All marginal effects have been calculated at the mean value of the regressors. This means they apply to a theoretical person of mean age, income and number of years of paid employment. For categorical variables this theoretical person matches the weighted sample proportions. For example, because 78.7% of the longitudinal population were born in New Zealand and 21.3% of the longitudinal population were born overseas, the theoretical person uses 78.7% of the coefficient for being born in New Zealand and 21.3% of the coefficient for being born overseas. The means and proportions of the control variables used to calculate the marginal effects were computed from the entire longitudinal population and can be found in Appendix A, Appendix Table 3.

The regression methods used are known as mean regressions. The value of the dependent variable estimated by the regression model when each variable is set at its regression-sample-mean value will be its sample mean. Natural logarithms were used to transform net wealth before analysis. This greatly reduced the effects of outliers on the mean, though the median remained unchanged. As the model estimates the log of net wealth, the model's mean estimate will be the mean of the log of net wealth which, when transformed back, will be below the mean value of net wealth.

There are two age terms in the model: age and the square root of age.[10] For interpretation and application of these models the square root of mean age has been used in the calculation of the marginal effects. The estimates therefore apply to someone of mean age.[11]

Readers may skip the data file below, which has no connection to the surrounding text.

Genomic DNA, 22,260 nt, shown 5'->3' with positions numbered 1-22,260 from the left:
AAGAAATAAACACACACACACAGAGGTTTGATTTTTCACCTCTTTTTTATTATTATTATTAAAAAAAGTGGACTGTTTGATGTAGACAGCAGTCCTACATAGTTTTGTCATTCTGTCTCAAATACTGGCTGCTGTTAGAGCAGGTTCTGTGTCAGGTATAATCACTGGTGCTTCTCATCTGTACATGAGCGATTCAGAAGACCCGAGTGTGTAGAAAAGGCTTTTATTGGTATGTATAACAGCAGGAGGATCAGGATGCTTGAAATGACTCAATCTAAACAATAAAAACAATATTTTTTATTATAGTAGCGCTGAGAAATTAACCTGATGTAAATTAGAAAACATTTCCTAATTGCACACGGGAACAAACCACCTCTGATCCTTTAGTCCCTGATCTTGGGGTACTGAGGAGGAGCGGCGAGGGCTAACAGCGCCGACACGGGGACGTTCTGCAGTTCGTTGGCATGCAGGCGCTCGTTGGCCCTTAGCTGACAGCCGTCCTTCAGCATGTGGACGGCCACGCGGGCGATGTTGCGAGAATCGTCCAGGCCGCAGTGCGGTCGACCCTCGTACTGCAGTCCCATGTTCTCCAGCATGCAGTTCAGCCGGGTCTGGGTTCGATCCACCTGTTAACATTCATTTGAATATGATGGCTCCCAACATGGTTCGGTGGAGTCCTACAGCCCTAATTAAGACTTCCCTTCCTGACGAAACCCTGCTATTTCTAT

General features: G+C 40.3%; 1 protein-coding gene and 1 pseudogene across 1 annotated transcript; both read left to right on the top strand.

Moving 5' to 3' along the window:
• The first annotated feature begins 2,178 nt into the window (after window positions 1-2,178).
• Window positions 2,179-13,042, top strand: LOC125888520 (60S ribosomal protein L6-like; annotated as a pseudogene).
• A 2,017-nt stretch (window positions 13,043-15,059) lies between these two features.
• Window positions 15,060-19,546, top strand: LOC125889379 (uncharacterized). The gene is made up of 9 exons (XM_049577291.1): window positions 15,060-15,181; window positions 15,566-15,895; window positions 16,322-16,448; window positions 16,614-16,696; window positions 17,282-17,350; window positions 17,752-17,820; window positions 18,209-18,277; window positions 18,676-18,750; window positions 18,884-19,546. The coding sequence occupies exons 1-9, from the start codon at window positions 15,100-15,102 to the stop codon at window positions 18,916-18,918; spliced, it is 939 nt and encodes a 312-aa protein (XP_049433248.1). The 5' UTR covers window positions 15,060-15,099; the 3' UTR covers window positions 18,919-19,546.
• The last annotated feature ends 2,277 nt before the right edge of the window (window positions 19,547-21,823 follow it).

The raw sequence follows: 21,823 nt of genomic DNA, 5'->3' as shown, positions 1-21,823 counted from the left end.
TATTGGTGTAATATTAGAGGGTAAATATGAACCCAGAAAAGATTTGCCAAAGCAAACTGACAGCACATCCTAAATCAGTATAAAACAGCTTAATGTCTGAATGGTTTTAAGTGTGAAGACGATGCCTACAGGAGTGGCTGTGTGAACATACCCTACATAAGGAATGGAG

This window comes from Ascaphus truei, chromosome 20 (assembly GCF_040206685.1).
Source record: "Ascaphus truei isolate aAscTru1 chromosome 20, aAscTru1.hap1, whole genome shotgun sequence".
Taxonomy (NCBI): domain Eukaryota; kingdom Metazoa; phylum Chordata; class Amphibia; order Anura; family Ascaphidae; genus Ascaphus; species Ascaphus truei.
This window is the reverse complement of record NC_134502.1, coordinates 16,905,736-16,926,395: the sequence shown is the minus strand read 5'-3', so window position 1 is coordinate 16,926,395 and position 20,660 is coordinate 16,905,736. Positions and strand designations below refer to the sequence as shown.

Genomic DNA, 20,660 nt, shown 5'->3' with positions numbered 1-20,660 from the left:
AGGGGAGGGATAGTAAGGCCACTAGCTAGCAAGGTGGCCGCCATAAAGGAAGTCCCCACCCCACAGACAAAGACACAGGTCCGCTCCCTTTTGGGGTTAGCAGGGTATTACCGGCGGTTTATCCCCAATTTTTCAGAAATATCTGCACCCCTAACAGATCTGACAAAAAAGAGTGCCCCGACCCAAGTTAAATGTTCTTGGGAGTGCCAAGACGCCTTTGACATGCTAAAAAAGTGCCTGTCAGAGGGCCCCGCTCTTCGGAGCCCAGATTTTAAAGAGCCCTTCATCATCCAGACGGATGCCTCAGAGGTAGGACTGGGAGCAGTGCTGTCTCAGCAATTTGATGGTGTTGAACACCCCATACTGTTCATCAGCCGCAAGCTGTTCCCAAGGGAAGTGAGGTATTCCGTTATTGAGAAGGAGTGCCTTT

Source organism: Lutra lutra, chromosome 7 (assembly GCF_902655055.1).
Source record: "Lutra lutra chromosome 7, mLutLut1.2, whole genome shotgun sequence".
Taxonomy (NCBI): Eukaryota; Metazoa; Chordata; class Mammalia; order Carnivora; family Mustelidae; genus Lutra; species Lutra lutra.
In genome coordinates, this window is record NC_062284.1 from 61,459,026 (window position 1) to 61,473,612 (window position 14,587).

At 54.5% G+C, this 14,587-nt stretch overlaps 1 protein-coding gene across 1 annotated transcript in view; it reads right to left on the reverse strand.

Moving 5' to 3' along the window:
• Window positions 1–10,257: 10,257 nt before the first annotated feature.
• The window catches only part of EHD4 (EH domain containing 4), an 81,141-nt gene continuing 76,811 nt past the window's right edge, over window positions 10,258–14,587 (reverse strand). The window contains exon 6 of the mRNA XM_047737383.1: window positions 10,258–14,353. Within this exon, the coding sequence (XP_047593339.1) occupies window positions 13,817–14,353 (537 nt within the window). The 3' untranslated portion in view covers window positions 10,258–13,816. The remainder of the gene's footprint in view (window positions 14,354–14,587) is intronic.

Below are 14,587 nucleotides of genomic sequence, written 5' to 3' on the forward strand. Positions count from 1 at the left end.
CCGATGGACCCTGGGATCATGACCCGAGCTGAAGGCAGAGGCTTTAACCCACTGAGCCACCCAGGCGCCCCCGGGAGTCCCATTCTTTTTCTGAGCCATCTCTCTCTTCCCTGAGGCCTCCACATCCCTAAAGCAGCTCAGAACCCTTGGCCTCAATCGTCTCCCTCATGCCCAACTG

4.1.2  Predicted values

Comparison of the observed logarithms of net wealth and those estimated by the models shows the model tends to provide reasonably good estimates for the population. Table 4 gives the percentiles of the logarithm of net wealth and the percentiles of the predicted logarithm of net wealth from core model two.

Table 4 – Comparison of actual values to those predicted by core model two
Percentiles 5% 10% 25% Median 75% 90% 95%
Actual net wealth 7.438 8.412 9.953 11.333 12.201 12.863 13.321
Predicted net wealth 8.034 8.678 10.055 11.311 11.983 12.427 12.669

Source: SoFIE Waves 1–3, OSMs, longitudinal weights, supplied by Statistics New Zealand

The predicted values, for the logarithm of net wealth, for longitudinal respondents in the 95th and the 5th wealth percentiles tended to differ more from their actual values than for any other percentile of the population.

Figure 2 graphs the percentiles of net wealth, without logarithms, from Table 4. It should be noted than when transforming from the predicted logarithm of net wealth to predicted net wealth what seem like minor differences between the logarithms become much more significant differences between the transformed values. This is owing to the shape of the exponential curve. It would be prudent to limit the application of these models to levels of net wealth below \$400,000.

Notes

• [10]Despite the use of age and age2 being “standard”, preliminary testing suggested that age and √age was preferable.
• [11]This means that the estimated level of the dependent variable used as the base to calculate marginal effects may slightly exceed its mean value as the square root of mean age is larger than the mean of the square root of age, and the estimated coefficient of the square root of age is positive.